[S]tudies are finding that oxytocin can increase the amount of money people will donate to a charity. One study in particular lent credence to the time honored method charities use to pull money from magazine readers: Feature a woebegone child in your advertisement. In the study, researchers had subjects watch a tearjerker film of a father talking about his son's brain tumor. They sampled subjects' blood before and after the film. Following the film the blood was awash in oxytocin, and their donations to charity rose 47 percent, compared to those of subjects who saw a film of the same father talking about a trip to the zoo. The tearjerker technique was more effective on women than men. Experiments wherein people sniff oxytocin to bolster the chemical in their brain show that the chemical may work in two ways. It may operate first by dampening our natural fear of one another. Oxytocin is very active in the amygdala, which monitors the world for danger. Extra oxytocin fights fear. Then, with that terror out of the way, perhaps it's easier to read another person's emotions and relate to them. People dosed with oxytocin make more direct eye contact, and they are better at describing the emotions portrayed on another's face. So extra oxytocin also helps us to empathize.I found this description of mother vs. baby refreshingly frank, although it certainly is nothing new:
[A] mother -- every mother, whether snake, skunk, or sheep -- has biological aspirations above and beyond an infant. In her DNA she dreams of launching not one, but a dozen offspring down the river of time. And to do that she has to watch out for her own health and welfare.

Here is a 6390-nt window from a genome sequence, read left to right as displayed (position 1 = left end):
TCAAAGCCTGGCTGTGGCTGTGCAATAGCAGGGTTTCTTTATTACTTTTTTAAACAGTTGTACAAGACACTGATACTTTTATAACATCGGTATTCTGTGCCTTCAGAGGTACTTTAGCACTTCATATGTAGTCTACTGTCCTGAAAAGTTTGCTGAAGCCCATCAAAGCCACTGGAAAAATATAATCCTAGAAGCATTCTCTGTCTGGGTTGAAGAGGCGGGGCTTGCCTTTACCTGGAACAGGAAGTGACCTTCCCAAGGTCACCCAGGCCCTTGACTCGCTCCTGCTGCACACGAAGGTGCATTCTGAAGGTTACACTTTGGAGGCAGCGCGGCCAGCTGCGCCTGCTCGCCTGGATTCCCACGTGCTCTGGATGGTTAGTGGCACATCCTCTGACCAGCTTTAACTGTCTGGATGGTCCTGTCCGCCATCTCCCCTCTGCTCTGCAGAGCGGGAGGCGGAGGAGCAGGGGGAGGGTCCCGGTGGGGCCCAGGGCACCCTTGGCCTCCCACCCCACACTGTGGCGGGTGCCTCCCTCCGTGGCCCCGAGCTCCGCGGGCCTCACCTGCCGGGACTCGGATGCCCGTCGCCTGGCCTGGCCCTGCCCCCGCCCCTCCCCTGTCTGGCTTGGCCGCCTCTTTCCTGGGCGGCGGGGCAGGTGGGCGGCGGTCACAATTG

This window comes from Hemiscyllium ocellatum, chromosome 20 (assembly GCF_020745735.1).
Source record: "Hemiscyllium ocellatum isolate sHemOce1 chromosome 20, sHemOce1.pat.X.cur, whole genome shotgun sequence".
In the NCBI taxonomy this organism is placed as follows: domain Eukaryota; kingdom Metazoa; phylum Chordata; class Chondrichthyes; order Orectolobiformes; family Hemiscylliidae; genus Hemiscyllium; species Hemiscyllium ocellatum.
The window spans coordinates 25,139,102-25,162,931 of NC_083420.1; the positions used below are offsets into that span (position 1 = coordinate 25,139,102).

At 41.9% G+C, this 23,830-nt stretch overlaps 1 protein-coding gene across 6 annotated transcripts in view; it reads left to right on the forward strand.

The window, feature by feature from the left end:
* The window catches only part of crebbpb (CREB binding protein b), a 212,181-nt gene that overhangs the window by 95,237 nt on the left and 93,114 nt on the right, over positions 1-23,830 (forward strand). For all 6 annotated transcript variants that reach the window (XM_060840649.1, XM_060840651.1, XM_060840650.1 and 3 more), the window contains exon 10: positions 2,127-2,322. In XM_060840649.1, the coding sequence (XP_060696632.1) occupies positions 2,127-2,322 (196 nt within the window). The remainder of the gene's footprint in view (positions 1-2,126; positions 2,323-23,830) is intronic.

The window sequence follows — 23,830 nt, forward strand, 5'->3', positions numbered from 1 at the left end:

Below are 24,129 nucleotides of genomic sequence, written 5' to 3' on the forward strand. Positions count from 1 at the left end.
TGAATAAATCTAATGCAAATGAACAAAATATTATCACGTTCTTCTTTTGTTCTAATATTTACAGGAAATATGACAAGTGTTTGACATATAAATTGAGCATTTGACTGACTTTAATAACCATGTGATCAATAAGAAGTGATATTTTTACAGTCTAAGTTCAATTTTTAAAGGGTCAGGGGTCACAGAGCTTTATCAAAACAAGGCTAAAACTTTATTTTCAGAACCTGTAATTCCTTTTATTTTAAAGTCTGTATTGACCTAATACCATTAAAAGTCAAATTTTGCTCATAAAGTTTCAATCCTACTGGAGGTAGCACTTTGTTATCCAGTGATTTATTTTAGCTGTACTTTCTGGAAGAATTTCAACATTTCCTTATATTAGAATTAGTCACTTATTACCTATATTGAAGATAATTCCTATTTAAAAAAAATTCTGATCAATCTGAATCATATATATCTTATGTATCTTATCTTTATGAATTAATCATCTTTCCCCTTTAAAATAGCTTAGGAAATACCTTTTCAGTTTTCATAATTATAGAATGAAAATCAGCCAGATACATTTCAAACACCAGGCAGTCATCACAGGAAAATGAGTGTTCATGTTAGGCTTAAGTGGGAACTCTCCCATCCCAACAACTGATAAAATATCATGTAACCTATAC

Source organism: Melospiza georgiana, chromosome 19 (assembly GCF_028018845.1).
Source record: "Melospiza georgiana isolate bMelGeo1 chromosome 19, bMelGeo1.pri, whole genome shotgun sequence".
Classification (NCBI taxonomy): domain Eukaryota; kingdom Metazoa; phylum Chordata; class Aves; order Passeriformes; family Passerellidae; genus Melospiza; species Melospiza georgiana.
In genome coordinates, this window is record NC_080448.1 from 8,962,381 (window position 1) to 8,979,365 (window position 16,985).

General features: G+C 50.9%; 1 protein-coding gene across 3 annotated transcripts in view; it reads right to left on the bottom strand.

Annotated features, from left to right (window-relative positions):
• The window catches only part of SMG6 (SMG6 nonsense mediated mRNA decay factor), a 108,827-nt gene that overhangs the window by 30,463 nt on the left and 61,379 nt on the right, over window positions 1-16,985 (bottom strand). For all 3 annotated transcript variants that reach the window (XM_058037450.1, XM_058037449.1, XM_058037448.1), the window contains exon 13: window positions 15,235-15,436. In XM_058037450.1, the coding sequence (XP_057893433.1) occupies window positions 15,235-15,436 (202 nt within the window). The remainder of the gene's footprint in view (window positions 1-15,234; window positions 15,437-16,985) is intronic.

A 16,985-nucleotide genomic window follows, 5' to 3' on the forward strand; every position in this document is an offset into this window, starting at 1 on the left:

All mothers and their infants engage in a battle over this issue, from the moment of conception. It is in the offspring's best interest to drag every nutrient and calorie it can absorb out of its mother's body. It is in the mother's best interest to hold something back so that she can raise future offspring. This battle continues after birth. An infant denied the opportunity to nurse does not quit without a fight. She'll let loose wails that in earlier times could attract deadly predators.
But no matter how sympathetic a mother might be, the infant won't gain the upper hand in this contest. Starvation remains a real threat to humans today, and the photographs that come out of refugee camps testify to the importance of motherly selfishness. Still strong enough to walk, mothers embrace their dying children. I'm sure they wish they could nurse their children, but evolution has outfitted them with bodies that will not permit it. When a female's body fat drops below a certain point, she can continue to empathize with her child's pain, but her body refuses to sympathize: Her body stops producing milk. And how could it be otherwise? Why would evolution reward a body that would give its last calorie to an offspring, then die and leave the offspring to starve alone? The offspring of such sympathetic mothers don't survive, and neither do the genes that would make a person so disastrously generous.
But neither could evolution produce mothers who would abandon an infant at the first sign of hardship. Evolution rewards those mothers who invest in their existing offspring but guard their ability to have more children in the future.
Why would that be? Why does evolution perpetuate both the pushovers and the pushers? Well, a personality that's low in sympathy or empathy is not a heartless block of stone. She just isn't so quick to assume the feelings of others. She does a better job of maintaining her boundaries and keeping a steady eye on her own future. Undistracted by life's melodramas, she's more likely to focus on facts and figures.